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Boeing's autonomous flying taxi completes its first flight

The inaugural trip focused on takeoff and landing, but there's more on the horizon.

Andrew Krok Reviews Editor / Cars
Cars are Andrew's jam, as is strawberry. After spending years as a regular ol' car fanatic, he started working his way through the echelons of the automotive industry, starting out as social-media director of a small European-focused garage outside of Chicago. From there, he moved to the editorial side, penning several written features in Total 911 Magazine before becoming a full-time auto writer, first for a local Chicago outlet and then for CNET Cars.
Andrew Krok
2 min read

Boeing  is one step closer to bringing a flying taxi to the masses -- well, the masses that can afford personal, autonomous air travel, at least.

Boeing announced on Wednesday that its vertical takeoff and landing (VTOL) electric air taxi has completed its first flight. Flight is a loose term here, though -- the initial test only exercised the craft's takeoff, hover and landing abilities, in addition to its autonomous functions. It will expand testing to include traditional wing-based flight and the transition between the two states, which Boeing says is the trickiest part, in future flights.

Watch this: Watch Boeing's prototype air taxi fly for the first time

Boeing is delighted at the pace it's progressing. "In one year, we have progressed from a conceptual design to a flying prototype," said Greg Hyslop, Boeing's CTO, in a statement. "Boeing's expertise and innovation have been critical in developing aviation as the world's safest and most efficient form of transportation, and we will continue to lead with a safe, innovative and responsible approach to new mobility solutions."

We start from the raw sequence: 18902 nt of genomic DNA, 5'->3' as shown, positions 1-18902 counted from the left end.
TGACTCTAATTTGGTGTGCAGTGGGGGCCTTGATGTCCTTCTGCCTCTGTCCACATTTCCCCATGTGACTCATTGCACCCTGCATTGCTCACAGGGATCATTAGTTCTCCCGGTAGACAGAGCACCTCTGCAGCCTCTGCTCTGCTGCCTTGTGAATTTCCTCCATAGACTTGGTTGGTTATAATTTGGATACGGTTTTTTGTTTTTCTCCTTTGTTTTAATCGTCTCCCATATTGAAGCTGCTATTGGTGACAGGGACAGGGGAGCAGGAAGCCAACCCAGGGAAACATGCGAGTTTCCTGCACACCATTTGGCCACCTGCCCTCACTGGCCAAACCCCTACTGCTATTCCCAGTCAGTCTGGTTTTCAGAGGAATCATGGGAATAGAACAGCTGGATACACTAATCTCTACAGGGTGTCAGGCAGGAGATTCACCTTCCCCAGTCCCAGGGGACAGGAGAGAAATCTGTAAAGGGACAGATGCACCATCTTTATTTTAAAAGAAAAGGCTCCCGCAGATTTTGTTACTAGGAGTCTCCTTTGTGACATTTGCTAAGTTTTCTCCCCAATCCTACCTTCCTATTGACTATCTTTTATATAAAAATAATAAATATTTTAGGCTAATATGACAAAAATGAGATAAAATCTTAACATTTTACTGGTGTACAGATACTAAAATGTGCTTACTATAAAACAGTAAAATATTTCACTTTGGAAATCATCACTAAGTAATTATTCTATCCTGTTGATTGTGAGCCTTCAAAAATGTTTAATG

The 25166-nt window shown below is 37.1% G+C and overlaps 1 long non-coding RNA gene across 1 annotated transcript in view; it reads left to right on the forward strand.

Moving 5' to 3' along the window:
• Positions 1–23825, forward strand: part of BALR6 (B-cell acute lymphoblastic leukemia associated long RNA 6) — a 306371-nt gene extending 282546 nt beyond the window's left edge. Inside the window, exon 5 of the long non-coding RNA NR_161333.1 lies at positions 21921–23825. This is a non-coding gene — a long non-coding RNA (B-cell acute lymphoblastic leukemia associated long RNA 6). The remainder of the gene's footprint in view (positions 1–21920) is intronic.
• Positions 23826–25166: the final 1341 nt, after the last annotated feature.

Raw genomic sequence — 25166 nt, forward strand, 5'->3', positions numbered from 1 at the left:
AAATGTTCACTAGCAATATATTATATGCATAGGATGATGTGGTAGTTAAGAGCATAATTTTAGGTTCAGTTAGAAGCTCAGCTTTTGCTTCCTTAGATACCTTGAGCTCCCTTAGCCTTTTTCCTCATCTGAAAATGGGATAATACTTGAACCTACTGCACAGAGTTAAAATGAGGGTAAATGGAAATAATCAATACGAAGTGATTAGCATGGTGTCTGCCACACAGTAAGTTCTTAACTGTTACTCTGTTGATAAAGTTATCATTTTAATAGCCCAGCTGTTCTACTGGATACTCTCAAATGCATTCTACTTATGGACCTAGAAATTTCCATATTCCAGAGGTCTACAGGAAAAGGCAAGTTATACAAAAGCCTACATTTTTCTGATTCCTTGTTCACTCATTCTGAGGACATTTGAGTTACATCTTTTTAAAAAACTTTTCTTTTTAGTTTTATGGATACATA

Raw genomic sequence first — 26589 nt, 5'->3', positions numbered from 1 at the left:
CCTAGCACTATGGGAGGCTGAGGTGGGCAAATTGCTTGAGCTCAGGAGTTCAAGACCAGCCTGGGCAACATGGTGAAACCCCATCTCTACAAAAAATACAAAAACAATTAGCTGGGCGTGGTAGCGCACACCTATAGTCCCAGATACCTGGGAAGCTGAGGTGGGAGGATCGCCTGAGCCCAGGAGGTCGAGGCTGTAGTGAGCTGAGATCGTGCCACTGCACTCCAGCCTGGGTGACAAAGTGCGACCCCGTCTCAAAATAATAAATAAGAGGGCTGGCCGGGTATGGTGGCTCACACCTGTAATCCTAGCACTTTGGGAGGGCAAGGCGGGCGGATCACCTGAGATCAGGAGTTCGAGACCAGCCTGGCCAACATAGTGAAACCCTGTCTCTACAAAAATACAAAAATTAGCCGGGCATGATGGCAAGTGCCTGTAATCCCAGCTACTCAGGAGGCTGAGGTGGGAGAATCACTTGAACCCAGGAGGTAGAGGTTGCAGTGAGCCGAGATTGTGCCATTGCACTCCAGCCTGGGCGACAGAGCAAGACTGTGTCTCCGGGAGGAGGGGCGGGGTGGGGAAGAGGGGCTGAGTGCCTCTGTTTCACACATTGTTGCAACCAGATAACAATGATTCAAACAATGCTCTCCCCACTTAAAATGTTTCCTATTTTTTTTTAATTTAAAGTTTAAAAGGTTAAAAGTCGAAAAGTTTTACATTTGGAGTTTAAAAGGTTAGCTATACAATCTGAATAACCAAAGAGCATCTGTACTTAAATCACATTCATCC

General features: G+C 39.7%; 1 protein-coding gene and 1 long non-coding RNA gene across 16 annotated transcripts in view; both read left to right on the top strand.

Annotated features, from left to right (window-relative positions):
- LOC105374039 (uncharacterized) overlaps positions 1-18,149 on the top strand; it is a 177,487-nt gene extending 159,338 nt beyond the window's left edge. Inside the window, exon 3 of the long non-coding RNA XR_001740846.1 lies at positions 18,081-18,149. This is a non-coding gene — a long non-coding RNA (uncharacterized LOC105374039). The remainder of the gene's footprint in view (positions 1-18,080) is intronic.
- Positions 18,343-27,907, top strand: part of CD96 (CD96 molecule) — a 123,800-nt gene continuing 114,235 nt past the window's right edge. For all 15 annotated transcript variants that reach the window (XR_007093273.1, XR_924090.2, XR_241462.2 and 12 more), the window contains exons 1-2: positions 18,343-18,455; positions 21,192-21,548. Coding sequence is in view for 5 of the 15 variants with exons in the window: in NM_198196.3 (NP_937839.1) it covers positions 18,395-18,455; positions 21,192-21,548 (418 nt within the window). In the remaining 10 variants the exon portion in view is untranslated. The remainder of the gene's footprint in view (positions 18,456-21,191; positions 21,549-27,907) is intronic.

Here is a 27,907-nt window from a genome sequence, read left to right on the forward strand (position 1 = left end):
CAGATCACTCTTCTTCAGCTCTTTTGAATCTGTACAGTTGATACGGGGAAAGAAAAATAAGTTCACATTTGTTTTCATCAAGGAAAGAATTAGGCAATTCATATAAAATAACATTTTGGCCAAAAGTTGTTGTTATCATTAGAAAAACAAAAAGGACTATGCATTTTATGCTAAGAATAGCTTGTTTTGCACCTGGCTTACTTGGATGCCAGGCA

Personal Air Vehicle-DryRun
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Personal Air Vehicle-DryRun

It looks, well, like just about every other personal air vehicle that we've seen.


The craft, which doesn't have a name but is referred to as a passenger air vehicle (PAV) prototype, is intended to be completely autonomous from takeoff to landing. Its electric motors and battery provide up to 50 miles of range. The whole shebang measures some 30 feet long and 28 feet wide. Boeing didn't say how many people it can accommodate, but judging by the single picture it provided, it'll hold at least two adults.

That's not all Boeing is cooking up through its Boeing Next group, which is responsible for developing the airborne mobility of the future. It's also working on a cargo version of the same vehicle, which can carry up to 500 pounds of whatever. That one has already completed an indoor test, with outdoor tests to come later this year.

There is an unbelievable amount of hype around the idea of personal air transport, or flying cars, or whatever you want to call them. Every company thinks it has the design of the future, whether it's the gnarly Bell Nexus concept from CES 2019 or the Audi and Airbus concept that is part plane and part car. There's also Uber, which is hosting conferences about the future of personal flight in an attempt to get flying cars off the ground. It's the Wild West right now, which means ideas are running amok.

All of the electric urban aircraft unveiled at Uber Elevate 2018

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Self-driving cars: Do you prefer your autonomy on the ground?

Detroit Auto Show 2019: Check out our show recap if you still dig regular cars, too.